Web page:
Tips on Becoming a Writer or Editor

editor_writerA friend of mine asked me, “How did you become an editor, and how can someone else get into that type of career?” That’s a tough question to answer because I never grew up thinking I’d be a writer or editor. I didn’t make up my mind on a career until high school, when I decided to explore a profession in TV journalism—either as a reporter or news anchor. At the University of Florida I studied TV and radio journalism, and even had the chance to report the news and anchor a newscast for several semesters. Nonetheless, I didn’t stick to TV journalism. I did give it a try, however. I interned at FOX News and worked at ABC News. Yet, nearly eight years since I graduated with my TV news degree, I am continents away and in a pretty different profession than I expected—Staff Editor of Middle East Content for a leading global consultancy firm. Thankfully, I enjoy my job even if I didn’t anticipate it, and can share some tips for people who are looking to enter the editing and writing field:

blog-Start a blog. With a blog you’ll have a presence online and be able to have proof of your writing ability when applying for jobs/internships (it will also hopefully allow you to improve your writing over time). I would suggest, the platform I’m using for this blog!

-Intern or try to contribute articles to publications. Most publications are in need of content (especially free) so one way to bulk up your portfolio is to send your content for consideration/publishing to media outlets that you’re interested in. So come up with a list of publications you like and then email their editors to see if they’ll accept your content. This can also help you network with people within the industry you want to enter.

-Gain the relevant skills and knowledge. Most people don’t have the time or financial ability to go back to school. Luckily there are many platforms for learning that don’t require much money or full-time attention. One of my favorites is, which offers thousands of intense tutorials on everything from blog writing to fashion photography. To sign up, you have two options—basic membership or premium. Both are relatively inexpensive and worth their fee. On the other hand, provides free classes (including writing and English courses such as English Composition offered by Duke University) from the most prestigious universities around the world. Students who successfully pass a course receive certificates from the university that offered the course (this can help freshen up one’s resume/CV and show perspective employers that they’re not complacent).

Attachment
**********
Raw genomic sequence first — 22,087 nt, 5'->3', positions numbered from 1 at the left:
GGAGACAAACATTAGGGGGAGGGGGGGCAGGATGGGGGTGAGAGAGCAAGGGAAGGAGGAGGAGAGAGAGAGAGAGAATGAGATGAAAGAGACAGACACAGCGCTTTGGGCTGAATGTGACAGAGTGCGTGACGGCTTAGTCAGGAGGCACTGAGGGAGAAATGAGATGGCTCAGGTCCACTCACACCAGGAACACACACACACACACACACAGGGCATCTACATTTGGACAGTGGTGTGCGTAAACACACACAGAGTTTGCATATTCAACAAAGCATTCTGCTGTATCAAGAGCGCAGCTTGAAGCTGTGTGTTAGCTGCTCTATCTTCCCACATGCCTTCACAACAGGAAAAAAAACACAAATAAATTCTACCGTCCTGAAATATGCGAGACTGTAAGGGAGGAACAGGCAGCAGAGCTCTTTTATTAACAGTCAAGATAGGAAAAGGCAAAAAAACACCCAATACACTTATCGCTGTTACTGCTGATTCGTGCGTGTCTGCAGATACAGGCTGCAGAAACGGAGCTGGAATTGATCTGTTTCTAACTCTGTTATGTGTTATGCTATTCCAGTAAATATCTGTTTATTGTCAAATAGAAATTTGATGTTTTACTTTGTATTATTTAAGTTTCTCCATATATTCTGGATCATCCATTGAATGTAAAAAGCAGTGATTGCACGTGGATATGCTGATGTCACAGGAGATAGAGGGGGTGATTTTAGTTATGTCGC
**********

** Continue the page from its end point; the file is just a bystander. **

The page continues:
Technology’s Wonders: What Would I Do Without Adobe Connect, Kindle/Overdrive,, and

First, let me start out by saying that I’m currently based abroad in Beirut, Lebanon. Yes, far, far away from my native Los Angeles, California. Yet, that hasn’t stopped me from pursuing another master’s degree through the University of Florida or prevented me from checking out books from my local library in the U.S. You might be wondering how this is possible. One word: technology.